The Dutch case
A government is expected to protect its citizens from external threat. If a neighbouring country were to invade these shores, Australians would rely on their government to organise a response.
According to climate science, the warming of the planet poses an immense threat to the every nation in one way or another. Unfortunately, here in Australia the level of consensus on the danger presented is low.
In The Netherlands, however, in 2013, 886 citizens, with the support of an organisation that promotes sustainability, Urgenda, brought a case against the Dutch government for failing in their duty of care to protect their people from dangerous climate change. That year, renewable energy supplied only 4.5 per cent of Dutch energy demand, some way off the country's 2020 target, and well behind European leaders such as Germany and Denmark. The Netherlands were supposed to cut their emissions by 25 per cent from 1990 levels (under international climate treaties), but the government had admitted they were aiming for 16 per cent. Urgenda argued that they should in fact be cutting emissions by 40 per cent, in line with climate science, and in order to ensure that the planet does not warm by more than two degrees. The country was a laggard rather than a leader.
No prizes for guessing which label fits Australia.
Urgenda director Marjan Minnesma came to Brisbane last week to meet with the Environmental Defenders Office (see here) of Queensland and speak to a public meeting about the landmark legal decision that required the government of The Netherlands to tackle climate change adequately.
When governments continually fail in their duty of care to protect the people they represent, then the people will eventually take action to protect themselves. There are increasing numbers of frustrated and alarmed Australians who despair of the feeble attempts of the current Federal government to address even the first stage of preparedness in a climatically challenged continent. It is not surprising that many of them are concluding that only the law can save them now.
'The Dutch Case' was not about environmental law nor human rights issues, but civil law; tort, in fact. Tort is concerned with a breach of duty under Dutch law, and one that affords a right of action for damages. The unlawful act in this case was to not take sufficient action to avoid dangerous levels of climate change.
The Dutch lawyers presented the judge with the facts of the matter: they had written evidence, for example, of the government's meagre target of 16 per cent. And they gave him the scientific evidence. The judge applied logic to the facts to address questions of law, not politics. Does the state have discretionary powers? Yes, but not to do the absolute minimum required.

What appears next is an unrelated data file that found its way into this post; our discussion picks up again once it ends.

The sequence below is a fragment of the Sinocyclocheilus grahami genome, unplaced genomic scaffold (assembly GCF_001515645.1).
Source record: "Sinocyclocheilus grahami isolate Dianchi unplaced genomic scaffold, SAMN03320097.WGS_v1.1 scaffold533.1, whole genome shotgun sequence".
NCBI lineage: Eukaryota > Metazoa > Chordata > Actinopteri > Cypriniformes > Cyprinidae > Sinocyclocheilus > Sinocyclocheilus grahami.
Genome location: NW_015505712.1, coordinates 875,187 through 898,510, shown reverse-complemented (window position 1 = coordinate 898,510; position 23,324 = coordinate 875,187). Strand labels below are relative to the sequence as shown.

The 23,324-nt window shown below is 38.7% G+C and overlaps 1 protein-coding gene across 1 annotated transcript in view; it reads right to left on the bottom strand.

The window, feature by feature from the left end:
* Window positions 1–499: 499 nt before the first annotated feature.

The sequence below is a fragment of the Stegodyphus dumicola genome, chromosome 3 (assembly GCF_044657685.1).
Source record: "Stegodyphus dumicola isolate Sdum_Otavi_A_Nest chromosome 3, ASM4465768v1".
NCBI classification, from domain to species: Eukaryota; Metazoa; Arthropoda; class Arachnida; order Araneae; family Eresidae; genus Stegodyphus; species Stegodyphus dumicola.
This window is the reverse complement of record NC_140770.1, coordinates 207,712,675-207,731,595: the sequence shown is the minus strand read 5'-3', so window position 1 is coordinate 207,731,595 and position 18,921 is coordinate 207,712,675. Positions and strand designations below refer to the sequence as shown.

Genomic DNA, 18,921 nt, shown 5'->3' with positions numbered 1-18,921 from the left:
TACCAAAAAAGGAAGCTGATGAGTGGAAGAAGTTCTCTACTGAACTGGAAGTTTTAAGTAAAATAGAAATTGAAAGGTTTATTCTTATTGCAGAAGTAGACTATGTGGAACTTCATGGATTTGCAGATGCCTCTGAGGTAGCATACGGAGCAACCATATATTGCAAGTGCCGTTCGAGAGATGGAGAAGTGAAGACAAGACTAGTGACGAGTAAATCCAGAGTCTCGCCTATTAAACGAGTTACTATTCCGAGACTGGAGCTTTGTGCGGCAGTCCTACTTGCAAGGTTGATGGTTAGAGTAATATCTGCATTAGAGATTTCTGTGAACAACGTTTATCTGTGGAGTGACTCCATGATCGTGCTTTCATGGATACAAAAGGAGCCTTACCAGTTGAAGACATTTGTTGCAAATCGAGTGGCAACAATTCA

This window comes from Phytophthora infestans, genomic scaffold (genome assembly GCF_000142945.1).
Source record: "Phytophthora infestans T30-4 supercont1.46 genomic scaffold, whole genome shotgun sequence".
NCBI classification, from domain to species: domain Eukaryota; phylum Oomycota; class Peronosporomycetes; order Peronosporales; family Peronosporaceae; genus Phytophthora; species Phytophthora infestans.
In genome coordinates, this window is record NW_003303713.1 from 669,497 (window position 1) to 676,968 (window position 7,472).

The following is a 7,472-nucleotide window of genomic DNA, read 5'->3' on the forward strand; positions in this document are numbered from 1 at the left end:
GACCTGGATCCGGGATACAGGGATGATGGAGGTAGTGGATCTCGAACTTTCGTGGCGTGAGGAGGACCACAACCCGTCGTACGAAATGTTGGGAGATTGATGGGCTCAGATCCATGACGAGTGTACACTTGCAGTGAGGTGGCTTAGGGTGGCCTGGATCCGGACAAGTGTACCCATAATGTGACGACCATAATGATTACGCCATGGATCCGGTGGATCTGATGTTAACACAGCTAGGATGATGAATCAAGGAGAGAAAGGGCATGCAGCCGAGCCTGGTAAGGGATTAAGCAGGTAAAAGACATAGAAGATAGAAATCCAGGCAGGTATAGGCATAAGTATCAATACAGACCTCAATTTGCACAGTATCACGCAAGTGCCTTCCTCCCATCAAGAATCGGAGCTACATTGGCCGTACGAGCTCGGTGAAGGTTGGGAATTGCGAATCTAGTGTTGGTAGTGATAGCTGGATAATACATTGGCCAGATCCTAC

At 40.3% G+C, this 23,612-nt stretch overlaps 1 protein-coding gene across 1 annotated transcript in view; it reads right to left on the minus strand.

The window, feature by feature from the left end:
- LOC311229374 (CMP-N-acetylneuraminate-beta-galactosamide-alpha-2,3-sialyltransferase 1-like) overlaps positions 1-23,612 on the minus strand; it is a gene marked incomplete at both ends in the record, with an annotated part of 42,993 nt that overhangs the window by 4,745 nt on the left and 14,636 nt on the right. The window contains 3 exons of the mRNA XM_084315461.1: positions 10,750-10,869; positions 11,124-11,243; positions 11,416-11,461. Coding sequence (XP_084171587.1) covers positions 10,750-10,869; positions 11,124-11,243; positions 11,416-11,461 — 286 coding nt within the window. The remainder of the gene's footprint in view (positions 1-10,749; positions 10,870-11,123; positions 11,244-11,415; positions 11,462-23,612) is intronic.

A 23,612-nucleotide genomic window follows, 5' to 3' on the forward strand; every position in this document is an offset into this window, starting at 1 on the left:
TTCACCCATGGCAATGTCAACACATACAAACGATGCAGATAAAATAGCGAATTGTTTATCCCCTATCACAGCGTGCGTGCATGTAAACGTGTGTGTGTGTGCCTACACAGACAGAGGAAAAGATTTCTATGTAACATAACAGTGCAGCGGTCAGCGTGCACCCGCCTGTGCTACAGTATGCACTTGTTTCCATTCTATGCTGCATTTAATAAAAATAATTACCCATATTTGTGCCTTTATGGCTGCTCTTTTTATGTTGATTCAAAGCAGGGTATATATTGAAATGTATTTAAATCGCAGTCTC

He judged there to be a new precedent – unlawful hazardous negligence. He concluded from the climate science that the chances of dangerous climate change are very high, and that mitigating measures should be taken expeditiously. The current emissions target was insufficient to achieve only a 2-degree warming. Democratic law protects citizens, and in this case the state has a crucial duty of care to reduce emissions to between 25 and 40 per cent.
Tort law in Australia is different, and constitutional law is conservative. Duty of care is based upon groups of individuals being responsible for care rather than the government. Also, it adopts the 'but for' test to determine negligence and neglect. The 'but for' test simply asks, 'but for the existence of A, would B have occurred?' If the action is yes, then A is an actual cause of the result B. But for the Australian government not taking mitigating measures, would the Australian people suffer harm?
Clearly it is not going to be as easy for citizens in Australia to do what the Dutch did. EDOs across the land are busy considering their options under the law, however.
In the meantime, Ms Minnesma had some advice for citizens to take matters into their own hands. Let the government know what you think they should do and how it is possible. Make your presence felt: write them letters; turn up to street protests. Practise crowd pleading: appeal to like minds and those who might take action with you. Be practical: make your house energy-neutral; use an electric car. She stressed that if something is possible, and you want it to happen, then it can happen.
She was like a breath of fresh air blowing through Brisbane. She gave many jaded climate change and environmental activists new hope. It will be a long tough ride to force the laggard government to act in a necessarily responsible way with regard to reducing this nation's emissions. But we left the lecture theatre in the Queensland State Library with smiles on our faces and renewed energy to continue the struggle.